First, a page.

Do Something has been one of my favorite organizations since they produced a shirt that Andrew Shue wore on Melrose Place back in the 90s. Yes, I'm easy. The rule of Do Something is: "No Money, No Car, and No Adults." The organization gives teens easy ways to take action and get involved in dozens of causes and issues. Plus, they offer two $500 seed grants every week to people wanting to get their project or cause off the ground.
Next week, they will announce the Grand Prize winner of the 2009 Do Something Awards, who gets a $100,000 grant (the four other finalists will get $10,000 each--not too shabby). Go watch a video about these finalists and vote for your favorite.
They all deserve a spotlight, so check out their action:
Marvelyn Brown, 25, Nashville. At 19, Marvelyn tested positive for HIV after being talked into not using a condom. Shunned by her neighbors and told to lie about it by her mother, Marvelyn chose to tell her story on The Marvelous Connections Tour, urging people to protect themselves and get tested.
David Burstein, 20, Weston, CT. In 2004, David, then 16, wished more young people voted in the presidential election. Instead of just moping, he launched 18 in '08. First he made a film. Then he took it across the country and held screenings with politicians and activists. He registered 25,000 new voters.
Maggie Doyne, 22, Mendham, NJ. The summer after high school, Maggie went backpacking in Asia. Moved by the many orphans she met in Nepal, she used her life savings to buy an acre of land build the Kopila Valley Children's Home. She currently cares for 24 kids and has helped find families for over 700 orphans. Her next plan: build them a school./p>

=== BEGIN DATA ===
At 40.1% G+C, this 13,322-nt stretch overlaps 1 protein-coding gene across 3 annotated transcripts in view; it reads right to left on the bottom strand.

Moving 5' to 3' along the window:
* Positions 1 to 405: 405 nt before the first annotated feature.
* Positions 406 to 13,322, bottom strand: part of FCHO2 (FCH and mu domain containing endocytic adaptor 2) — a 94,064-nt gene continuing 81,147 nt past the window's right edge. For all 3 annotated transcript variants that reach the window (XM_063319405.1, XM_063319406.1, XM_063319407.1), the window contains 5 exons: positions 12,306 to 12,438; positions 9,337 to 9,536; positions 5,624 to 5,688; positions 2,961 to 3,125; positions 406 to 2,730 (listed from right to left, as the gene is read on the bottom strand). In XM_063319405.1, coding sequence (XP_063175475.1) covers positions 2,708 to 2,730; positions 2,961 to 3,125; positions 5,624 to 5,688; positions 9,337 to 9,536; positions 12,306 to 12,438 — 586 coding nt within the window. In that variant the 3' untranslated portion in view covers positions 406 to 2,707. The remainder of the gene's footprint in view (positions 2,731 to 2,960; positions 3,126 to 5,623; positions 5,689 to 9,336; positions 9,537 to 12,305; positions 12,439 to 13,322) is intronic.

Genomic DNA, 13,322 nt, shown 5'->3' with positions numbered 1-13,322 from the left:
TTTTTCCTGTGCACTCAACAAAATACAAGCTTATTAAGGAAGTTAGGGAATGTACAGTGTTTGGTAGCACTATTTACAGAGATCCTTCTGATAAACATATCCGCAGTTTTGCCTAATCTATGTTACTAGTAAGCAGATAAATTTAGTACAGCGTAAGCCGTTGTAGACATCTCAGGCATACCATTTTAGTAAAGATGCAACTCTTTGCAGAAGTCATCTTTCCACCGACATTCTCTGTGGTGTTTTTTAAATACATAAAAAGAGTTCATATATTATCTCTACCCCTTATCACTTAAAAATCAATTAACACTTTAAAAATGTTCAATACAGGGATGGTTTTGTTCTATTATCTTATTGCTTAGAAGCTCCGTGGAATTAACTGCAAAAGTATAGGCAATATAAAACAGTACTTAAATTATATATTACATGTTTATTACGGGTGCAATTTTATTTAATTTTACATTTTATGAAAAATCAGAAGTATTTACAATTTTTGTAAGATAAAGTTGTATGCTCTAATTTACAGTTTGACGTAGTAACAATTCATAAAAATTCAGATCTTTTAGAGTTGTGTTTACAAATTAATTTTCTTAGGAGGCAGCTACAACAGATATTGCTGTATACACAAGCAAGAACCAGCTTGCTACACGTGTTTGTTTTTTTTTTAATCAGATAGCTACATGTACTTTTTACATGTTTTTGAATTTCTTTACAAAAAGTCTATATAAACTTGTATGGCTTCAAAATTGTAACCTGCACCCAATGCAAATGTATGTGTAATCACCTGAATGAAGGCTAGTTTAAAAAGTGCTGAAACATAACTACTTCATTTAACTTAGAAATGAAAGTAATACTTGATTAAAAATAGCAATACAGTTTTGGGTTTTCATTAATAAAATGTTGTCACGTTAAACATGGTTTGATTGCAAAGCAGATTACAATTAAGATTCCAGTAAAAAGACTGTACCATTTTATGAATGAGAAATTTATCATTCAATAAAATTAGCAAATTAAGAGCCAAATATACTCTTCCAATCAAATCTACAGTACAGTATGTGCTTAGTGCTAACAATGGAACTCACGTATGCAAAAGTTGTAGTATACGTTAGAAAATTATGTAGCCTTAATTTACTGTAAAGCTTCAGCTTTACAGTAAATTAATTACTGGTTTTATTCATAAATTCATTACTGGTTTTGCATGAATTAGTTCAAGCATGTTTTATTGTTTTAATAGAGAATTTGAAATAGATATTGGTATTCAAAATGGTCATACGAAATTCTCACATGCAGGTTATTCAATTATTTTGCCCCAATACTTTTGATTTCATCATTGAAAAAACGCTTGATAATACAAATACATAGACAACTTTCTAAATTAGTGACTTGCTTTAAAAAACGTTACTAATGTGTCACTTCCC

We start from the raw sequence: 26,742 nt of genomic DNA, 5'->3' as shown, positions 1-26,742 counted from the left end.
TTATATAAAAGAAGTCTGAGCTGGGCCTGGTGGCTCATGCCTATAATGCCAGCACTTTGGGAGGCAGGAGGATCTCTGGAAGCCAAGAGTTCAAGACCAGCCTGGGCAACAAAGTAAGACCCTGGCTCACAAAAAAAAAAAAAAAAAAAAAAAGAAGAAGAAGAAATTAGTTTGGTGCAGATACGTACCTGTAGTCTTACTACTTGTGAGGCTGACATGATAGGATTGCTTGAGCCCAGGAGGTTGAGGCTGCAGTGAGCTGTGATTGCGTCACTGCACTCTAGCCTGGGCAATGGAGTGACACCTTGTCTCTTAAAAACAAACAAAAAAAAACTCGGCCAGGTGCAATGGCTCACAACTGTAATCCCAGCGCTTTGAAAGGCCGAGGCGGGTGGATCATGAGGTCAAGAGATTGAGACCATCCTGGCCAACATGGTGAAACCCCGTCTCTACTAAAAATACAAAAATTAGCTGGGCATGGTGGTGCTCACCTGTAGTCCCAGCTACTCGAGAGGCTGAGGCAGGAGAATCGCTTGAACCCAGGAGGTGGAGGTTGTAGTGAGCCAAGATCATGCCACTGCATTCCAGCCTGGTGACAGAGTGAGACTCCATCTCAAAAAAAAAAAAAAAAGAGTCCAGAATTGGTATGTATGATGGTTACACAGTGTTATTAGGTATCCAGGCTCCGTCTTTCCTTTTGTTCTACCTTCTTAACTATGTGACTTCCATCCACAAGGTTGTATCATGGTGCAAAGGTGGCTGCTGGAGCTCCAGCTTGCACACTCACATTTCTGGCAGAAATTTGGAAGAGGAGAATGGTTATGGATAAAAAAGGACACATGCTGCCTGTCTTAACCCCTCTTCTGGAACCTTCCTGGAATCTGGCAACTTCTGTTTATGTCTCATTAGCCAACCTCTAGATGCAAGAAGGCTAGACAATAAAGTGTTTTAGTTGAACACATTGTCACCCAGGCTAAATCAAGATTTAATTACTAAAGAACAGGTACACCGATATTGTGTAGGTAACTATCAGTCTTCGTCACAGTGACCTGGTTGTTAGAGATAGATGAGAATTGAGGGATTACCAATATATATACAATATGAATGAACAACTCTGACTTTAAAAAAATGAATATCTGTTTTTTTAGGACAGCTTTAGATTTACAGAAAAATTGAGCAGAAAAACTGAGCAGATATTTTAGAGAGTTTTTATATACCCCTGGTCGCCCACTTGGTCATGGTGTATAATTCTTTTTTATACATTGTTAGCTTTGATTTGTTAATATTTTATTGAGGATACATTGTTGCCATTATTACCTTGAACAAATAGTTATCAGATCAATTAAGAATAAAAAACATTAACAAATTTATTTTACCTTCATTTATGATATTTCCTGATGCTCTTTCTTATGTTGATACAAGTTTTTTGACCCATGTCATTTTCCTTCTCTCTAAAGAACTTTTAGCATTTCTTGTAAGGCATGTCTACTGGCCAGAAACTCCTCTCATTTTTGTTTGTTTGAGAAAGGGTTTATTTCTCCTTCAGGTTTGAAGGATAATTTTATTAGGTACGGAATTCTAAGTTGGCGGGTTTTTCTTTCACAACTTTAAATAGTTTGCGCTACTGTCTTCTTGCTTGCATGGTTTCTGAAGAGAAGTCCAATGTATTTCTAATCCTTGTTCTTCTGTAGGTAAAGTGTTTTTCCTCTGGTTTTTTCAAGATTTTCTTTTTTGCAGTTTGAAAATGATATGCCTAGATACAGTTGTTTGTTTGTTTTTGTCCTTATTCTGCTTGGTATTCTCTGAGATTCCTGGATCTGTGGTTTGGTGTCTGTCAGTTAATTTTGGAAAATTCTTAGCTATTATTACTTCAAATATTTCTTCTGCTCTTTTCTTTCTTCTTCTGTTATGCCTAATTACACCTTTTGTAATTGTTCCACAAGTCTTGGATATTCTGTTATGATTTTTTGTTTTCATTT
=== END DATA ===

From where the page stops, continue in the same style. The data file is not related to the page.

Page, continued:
Eric Glustrom, 24, Boulder, CO. When Eric was 17, a trip to Uganda made him want to help people there, so he founded Educate! to work with socially responsible leaders in Africa and provide them with scholarships, funding, leadership seminars and mentorships. Educate! has trained 165 scholars and impacted over 82,000 people through their locally-grown community initiatives.
Darius Weems, 19, Atlanta, GA. Darius suffers from Duchenne Muscular Dystrophy (DMD), a genetic disorder that claimed the life of his older brother. Darius and friends drove from small-town Georgia to California, hoping to convince West Coast Customs to Pimp his Wheelchair. They documented their trip and made a film called Darius Goes West. Through DVD sales and an educational tour across the country, he has raised almost $2 million for research towards a cure.